In the Portuguese city of Coimbra, a macabre ceremony took place in the late summer of 1360. On the king’s orders, dignitaries of the highest order from all over came forward one by one and kissed the hand of an exhumed corpse seated upon a throne.
This was the body of the Castilian Princess Inês de Castro, the beloved mistress of the newly crowned King Peter I of Portugal.
Inês de Castro was the natural daughter of Pedro Fernández de Castro, Lord of Lemos and Sarria and his noble Portuguese mistress Aldonça Lourenço de Valadares. Her family descended both from the Galician and Portuguese noble families. She was also well connected to the Castilian royal family, by illegitimate descent.
Inês came to Portugal in 1340 as a maid of Constanza Manuel, who had just married Peter I of Portugal. The latter was the heir apparent to the Portuguese throne. The prince was enamored by Inês’ beauty and fell in love with her. Eventually, he began neglecting his lawful wife, endangering the already feeble relations with Castile. Furthermore, his love for Inês brought the exiled Castilian nobility very close to power, with Inês’ brothers becoming friends and trusted advisors of the prince. Peter’s father, King Alfonso IV of Portugal, very much despised Inês’ influence on his son, and waited for their mutual infatuation to wear off. Unfortunately for him, it did not.
Peter’s lawful wife, Constance of Castile died in 1345. Alfonso IV tried to arrange for his son to be remarried to someone else other than Inês, but Peter refused to marry anyone except his beloved.
Adding to the animosity was the fact that Peter’s legitimate son, future King Ferdinand I of Portugal, was a very frail child, whereas Peter and Inês’ illegitimate children were thriving. Furthermore, Inês wasn’t even deemed eligible to be queen.
This caused severe discomfort among the Portuguese noble, who feared the increasing Castilian influence over Peter. Inês was therefore banished from the court after Constance’s death, but Peter didn’t abandon her. He stayed with her, declaring her as his true love. After several attempts to keep the two lovers apart, Alfonso IV had seen enough. He ordered Inês to be put to death.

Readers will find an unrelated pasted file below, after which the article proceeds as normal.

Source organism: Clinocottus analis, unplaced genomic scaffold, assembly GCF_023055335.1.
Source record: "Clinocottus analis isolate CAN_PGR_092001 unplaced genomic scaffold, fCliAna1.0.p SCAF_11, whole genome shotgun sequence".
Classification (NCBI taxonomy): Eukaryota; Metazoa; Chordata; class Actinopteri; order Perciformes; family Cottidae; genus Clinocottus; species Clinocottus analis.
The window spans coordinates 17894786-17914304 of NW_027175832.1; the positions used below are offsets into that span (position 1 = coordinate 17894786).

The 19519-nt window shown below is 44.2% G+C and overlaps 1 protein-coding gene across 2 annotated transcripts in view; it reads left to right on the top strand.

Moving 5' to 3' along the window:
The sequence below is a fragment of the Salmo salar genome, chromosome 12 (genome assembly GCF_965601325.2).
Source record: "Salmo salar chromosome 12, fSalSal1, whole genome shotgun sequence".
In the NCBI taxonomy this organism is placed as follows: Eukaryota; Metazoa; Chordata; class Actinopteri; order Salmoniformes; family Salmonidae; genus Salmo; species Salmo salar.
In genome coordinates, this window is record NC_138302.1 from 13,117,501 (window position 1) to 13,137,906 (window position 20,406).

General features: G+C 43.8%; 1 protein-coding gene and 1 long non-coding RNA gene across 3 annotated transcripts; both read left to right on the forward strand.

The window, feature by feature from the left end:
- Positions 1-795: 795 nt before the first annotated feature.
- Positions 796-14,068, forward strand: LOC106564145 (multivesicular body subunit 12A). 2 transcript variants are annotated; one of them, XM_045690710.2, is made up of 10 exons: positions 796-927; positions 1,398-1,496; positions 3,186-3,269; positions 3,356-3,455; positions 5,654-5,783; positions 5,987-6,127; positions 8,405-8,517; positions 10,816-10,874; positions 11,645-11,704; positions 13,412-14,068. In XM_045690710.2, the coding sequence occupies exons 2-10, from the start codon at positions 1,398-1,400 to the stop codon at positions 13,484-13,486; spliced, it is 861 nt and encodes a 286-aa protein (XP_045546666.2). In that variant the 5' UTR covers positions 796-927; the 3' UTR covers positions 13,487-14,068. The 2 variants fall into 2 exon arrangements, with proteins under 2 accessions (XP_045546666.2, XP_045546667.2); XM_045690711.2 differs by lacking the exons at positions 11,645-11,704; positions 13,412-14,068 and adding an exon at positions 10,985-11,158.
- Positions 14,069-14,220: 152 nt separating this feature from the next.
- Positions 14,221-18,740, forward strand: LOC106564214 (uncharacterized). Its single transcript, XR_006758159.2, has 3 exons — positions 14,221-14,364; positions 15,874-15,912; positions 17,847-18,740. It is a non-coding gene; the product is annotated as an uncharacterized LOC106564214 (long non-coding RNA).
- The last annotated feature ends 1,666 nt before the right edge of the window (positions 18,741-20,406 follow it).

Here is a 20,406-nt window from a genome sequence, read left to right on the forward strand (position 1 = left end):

Pêro Coelho, Álvaro Gonçalves, and Diogo Lopes Pacheco went to the Monastery of Santa Clara-a-Velha in Coimbra, where Inês was detained. And in front of her small children, they brutally decapitated her.
Peter, the most furious he had ever been, immediately sought out the killers and publicly executed them by tearing out their hearts, whilst claiming that they didn’t have one to begin with after pulverising his own by their barbaric actions.
Perter would go on to ascend the throne in 1357. He then stated that he had secretly married Inês, implying that she was the lawful queen as a result, although his word was, and still is, the only known proof of marriage.
Pope Innocent IV refused Peter’s request to recognize his marriage to Inês and legitimize his children by her, the elder of whom had a strong claim to potentially be the future ruler of Portugal.
Some sources strongly claim that after becoming king of Portugal, Peter had Inês’ body exhumed from her grave, and forced the entire court to do obeisance to her.
The king [Peter] caused the body of his beloved Inês to be disinterred, and placed on a throne, adorned with the diadem and royal robes. and required all the nobility of the kingdom to approach and kiss the hem of her garment, rendering her when dead that homage which she had not received in her life..
Some modern sources characterize the story as a legend.
Inês de Castro was later buried at the Monastery of Alcobaça, where her coffin is placed and can be seen opposite to Peter’s, so that, according to the legend, at the Last Judgement, the two can look at each other as they rise from their graves.
Both are exquisitely sculpted with scenes from their lives and a promise by Peter.
The promise that they would be together até ao fim do mundo (until the end of the world).
Featured header image source: Via dei Portoghesi